Mare Nostrum

The old saying that ‘all good things come in threes’ might be a cliché with no particular logic to it, but as a way to describe the virtues of Mare Nostrum, it’s right on the money. Twelve years ago, Sardinian trumpeter Paolo Fresu, French accordionist Richard Galliano and Swedish pianist Jan Lundgren, all from the upper echelons of European jazz, formed their trio. Each has his roots in the musical tradition of his home country, and each has used it to develop his own musical language. These are musicians who bring their individuality and inspiration to a multitude of projects in modern jazz, and so transcend borders and connect genres. All three men have poetry in their playing. Their love of melody binds them together, and does so more than ever in this new third album.

In fact, “Mare Nostrum III” completes a trilogy of albums. Right from the beginning of their decade-long collaboration, the group has had the idea of recording an album in each of their home countries. They made the first in Italy in 2007, and it took these busy musicians until 2016 to go to France and to record the second. Their third destination was Sweden, and the Nilento Studio in Gothenburg. “Once again,” says René Hess, the Swiss producer of the album, says, “it was a pure pleasure to see the sheer ease with which Paolo, Richard and Jan can create such great music.”

The first thing the listener notices is the natural, spontaneous way the thread of the musical conversation unfolds. Their affinity in soul and spirit is immediately recognizable. This group of equals is a version of Europe which is united, democratic, and brings everything together. Each of the three contributed four original compositions plus a favourite piece. It is mostly possible to work out by listening who has written the pieces, and yet the trio translates into a common language; it’s a language which all have a thorough understanding of, and a genuine feeling for.

The album begins with Richard Galliano’s “Blues sur Seine”. It’s a plaintive piano melody reminiscent of Satie, or possibly Grieg. It’s joined by a veiled trumpet line before high notes from a lamenting accordion take over. Paris is in there, but so are fjords, Mediterranean shores and Basin Street in New Orleans. The whole thing is pure simplicity and enchantment. Characteristically Italian pathos then emerges in Fresu’s “Pavese”, in a natural frame of spontaneous soundscapes. Lundgren’s “Love Land” has lively, cheerfully intertwining voices and a catchy theme that conjures up the magic of Swedish folklore. Then all three bring their persuasive lyricism to two of the most bittersweet melodies ever written, Michel Legrand’s “The Windmills Of Your Mind” and Eduardo Di Capua’s “I’te vurria vasà”.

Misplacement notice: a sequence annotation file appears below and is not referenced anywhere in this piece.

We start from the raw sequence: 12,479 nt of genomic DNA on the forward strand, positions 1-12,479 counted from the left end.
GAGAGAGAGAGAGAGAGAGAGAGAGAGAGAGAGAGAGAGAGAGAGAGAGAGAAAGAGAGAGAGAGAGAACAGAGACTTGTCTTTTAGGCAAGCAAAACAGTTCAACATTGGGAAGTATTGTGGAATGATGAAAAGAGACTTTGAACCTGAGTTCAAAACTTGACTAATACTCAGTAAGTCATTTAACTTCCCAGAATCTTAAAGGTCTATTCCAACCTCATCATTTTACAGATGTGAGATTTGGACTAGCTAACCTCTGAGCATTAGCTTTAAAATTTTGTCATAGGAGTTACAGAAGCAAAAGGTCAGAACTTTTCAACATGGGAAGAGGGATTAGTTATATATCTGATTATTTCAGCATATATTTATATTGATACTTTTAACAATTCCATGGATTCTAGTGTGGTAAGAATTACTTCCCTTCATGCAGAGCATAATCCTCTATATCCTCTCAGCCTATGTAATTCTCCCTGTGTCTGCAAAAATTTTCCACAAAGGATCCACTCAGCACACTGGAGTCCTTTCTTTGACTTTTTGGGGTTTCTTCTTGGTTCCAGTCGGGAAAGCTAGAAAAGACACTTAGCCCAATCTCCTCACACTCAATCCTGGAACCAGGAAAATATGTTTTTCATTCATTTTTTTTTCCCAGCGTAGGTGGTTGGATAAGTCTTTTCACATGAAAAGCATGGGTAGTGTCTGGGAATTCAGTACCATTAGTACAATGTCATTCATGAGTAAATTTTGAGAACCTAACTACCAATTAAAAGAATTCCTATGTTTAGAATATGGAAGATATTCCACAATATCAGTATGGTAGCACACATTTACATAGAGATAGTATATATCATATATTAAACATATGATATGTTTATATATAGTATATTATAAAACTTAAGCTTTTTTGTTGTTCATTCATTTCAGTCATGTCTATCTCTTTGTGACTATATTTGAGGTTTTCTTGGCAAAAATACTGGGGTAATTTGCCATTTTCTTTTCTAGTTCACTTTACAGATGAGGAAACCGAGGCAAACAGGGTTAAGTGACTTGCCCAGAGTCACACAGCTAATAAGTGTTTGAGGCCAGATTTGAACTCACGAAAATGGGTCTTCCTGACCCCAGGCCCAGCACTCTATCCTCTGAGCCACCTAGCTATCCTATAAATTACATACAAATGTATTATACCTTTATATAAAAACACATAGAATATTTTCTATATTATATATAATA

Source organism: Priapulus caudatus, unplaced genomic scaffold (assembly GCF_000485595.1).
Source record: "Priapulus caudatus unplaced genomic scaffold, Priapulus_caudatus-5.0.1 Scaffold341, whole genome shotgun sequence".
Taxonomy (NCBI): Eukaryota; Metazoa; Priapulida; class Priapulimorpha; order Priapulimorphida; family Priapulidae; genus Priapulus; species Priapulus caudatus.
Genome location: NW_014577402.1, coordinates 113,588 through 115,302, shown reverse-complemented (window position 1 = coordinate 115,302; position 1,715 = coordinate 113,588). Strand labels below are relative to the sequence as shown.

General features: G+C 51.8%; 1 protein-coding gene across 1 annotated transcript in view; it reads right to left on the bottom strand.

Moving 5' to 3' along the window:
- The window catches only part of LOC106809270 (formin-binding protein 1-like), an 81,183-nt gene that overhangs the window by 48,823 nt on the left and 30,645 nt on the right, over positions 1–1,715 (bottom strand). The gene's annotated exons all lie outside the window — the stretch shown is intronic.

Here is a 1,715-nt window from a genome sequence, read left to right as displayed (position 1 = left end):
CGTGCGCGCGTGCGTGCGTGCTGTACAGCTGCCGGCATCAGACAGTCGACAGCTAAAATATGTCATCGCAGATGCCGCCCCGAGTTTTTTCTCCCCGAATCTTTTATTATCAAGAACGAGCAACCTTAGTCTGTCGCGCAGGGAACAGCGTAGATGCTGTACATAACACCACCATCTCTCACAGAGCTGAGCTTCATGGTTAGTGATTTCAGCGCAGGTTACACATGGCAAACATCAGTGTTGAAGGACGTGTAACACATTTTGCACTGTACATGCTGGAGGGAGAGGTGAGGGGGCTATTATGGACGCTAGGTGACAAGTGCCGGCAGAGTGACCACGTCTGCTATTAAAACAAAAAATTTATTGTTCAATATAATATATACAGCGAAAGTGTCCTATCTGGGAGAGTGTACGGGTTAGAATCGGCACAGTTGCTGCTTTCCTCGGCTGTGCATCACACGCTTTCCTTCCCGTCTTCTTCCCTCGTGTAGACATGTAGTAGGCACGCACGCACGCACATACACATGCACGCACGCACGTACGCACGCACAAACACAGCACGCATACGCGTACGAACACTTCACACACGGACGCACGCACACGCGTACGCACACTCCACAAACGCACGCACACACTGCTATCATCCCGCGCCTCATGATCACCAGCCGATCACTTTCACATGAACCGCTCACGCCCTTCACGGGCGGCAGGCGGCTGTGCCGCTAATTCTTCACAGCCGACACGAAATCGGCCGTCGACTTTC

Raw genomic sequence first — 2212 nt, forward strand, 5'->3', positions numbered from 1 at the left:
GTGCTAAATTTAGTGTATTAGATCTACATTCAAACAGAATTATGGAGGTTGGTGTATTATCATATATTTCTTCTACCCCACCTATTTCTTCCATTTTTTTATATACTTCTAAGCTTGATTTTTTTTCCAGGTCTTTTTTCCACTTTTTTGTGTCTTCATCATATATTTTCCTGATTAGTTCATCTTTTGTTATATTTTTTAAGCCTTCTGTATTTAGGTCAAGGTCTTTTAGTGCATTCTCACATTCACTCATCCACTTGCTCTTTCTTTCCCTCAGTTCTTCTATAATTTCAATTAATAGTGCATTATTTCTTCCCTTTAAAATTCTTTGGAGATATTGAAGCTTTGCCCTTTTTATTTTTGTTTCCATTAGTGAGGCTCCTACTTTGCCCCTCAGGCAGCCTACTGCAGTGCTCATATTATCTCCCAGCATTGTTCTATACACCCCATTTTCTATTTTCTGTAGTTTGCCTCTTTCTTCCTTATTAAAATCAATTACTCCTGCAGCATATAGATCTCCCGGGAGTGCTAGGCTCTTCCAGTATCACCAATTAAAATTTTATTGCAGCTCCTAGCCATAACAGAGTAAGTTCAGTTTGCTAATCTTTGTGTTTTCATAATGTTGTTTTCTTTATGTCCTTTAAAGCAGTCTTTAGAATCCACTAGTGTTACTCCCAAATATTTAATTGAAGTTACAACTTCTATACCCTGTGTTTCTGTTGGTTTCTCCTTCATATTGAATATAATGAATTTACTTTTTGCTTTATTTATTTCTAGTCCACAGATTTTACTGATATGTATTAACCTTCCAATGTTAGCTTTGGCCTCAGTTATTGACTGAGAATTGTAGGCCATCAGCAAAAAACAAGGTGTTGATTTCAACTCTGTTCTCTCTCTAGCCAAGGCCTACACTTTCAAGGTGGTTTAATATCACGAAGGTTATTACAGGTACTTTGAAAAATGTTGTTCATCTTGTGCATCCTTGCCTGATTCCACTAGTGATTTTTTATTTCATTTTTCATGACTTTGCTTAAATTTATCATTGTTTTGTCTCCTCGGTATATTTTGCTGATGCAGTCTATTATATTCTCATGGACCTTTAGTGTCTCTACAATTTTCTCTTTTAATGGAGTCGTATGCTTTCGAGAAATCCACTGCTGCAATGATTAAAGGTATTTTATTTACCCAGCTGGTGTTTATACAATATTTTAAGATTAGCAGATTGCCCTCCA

Three pieces follow that in each case deal with a very personal memory. With the wonderful “Le Jardin des Fées”, Richard Galliano honours the memory of his compatriot and friend, the much-missed great jazz violinist Didier Lockwood. In “Del Soldato in trincea” Paolo Fresu recalls one of his favourite films, Ermanno Olmi’s “Torneranno i prati”. And Jan Lundgren strolls through the streets of “Ronneby”, the small Swedish town where he grew up, with a strongly rhythmic blues-infused folk music melody. All three then bring Quincy Jones’ love theme from the film “The Getaway” back to their own shores. Then follows Fresu’s concentrated “Human Requiem”, played entirely on muted trumpet, and the slow sustained concentration of Galliano’s “Letter To My Mother”. In the final tracks, Lundgren’s “The Magic Stroll”, reminiscent of the musicals, and Richard Galliano’s classically inspired “Prayer”, with the feel of rolling along on the waves of the ocean, these three exceptional musicians have found a perfect symbiosis.

With “Mare Nostrum III”, Paolo Fresu, Richard Galliano and Jan Lundgren have once again created a wonderful ballad album. Through their music they rise way above that old discussion about whatever “jazz” might be nowadays. What they have achieved instead is to bring the sound of Europe to life.

Mare Nostrum II. Photo Riccardo Contarin

Mare Nostrum III, Photo ACT – Steven Haberland

Mare Nostrum III, Photo ACT – Steven Haberland

Mare Nostrum III, Photo ACT – Steven Haberland